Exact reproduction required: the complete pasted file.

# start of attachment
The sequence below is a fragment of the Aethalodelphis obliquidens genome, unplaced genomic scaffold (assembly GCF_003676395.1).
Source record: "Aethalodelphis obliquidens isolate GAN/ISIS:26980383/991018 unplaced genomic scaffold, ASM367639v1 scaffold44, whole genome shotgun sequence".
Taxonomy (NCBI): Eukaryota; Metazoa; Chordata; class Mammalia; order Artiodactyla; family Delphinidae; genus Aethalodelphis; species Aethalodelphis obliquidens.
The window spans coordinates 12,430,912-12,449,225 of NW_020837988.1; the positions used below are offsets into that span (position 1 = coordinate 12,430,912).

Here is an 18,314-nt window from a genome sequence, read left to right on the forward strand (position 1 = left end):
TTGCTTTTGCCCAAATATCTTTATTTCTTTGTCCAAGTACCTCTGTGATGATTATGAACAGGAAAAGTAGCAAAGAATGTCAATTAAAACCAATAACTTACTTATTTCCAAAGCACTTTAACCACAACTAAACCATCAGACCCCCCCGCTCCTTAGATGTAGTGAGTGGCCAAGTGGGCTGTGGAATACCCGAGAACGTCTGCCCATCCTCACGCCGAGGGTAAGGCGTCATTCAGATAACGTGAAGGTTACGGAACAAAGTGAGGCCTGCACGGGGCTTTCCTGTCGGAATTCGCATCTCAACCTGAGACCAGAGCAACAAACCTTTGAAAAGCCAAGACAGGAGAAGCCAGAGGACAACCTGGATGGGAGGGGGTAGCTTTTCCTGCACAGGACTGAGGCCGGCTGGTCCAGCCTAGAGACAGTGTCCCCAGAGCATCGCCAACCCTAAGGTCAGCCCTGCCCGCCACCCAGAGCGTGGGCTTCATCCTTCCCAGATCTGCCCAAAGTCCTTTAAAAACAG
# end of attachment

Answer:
The sequence below is a fragment of the Aethalodelphis obliquidens genome, unplaced genomic scaffold (assembly GCF_003676395.1).
Source record: "Aethalodelphis obliquidens isolate GAN/ISIS:26980383/991018 unplaced genomic scaffold, ASM367639v1 scaffold44, whole genome shotgun sequence".
Taxonomy (NCBI): Eukaryota; Metazoa; Chordata; class Mammalia; order Artiodactyla; family Delphinidae; genus Aethalodelphis; species Aethalodelphis obliquidens.
The window spans coordinates 12,430,912-12,449,225 of NW_020837988.1; the positions used below are offsets into that span (position 1 = coordinate 12,430,912).

Here is an 18,314-nt window from a genome sequence, read left to right on the forward strand (position 1 = left end):
TTGCTTTTGCCCAAATATCTTTATTTCTTTGTCCAAGTACCTCTGTGATGATTATGAACAGGAAAAGTAGCAAAGAATGTCAATTAAAACCAATAACTTACTTATTTCCAAAGCACTTTAACCACAACTAAACCATCAGACCCCCCCGCTCCTTAGATGTAGTGAGTGGCCAAGTGGGCTGTGGAATACCCGAGAACGTCTGCCCATCCTCACGCCGAGGGTAAGGCGTCATTCAGATAACGTGAAGGTTACGGAACAAAGTGAGGCCTGCACGGGGCTTTCCTGTCGGAATTCGCATCTCAACCTGAGACCAGAGCAACAAACCTTTGAAAAGCCAAGACAGGAGAAGCCAGAGGACAACCTGGATGGGAGGGGGTAGCTTTTCCTGCACAGGACTGAGGCCGGCTGGTCCAGCCTAGAGACAGTGTCCCCAGAGCATCGCCAACCCTAAGGTCAGCCCTGCCCGCCACCCAGAGCGTGGGCTTCATCCTTCCCAGATCTGCCCAAAGTCCTTTAAAAACAG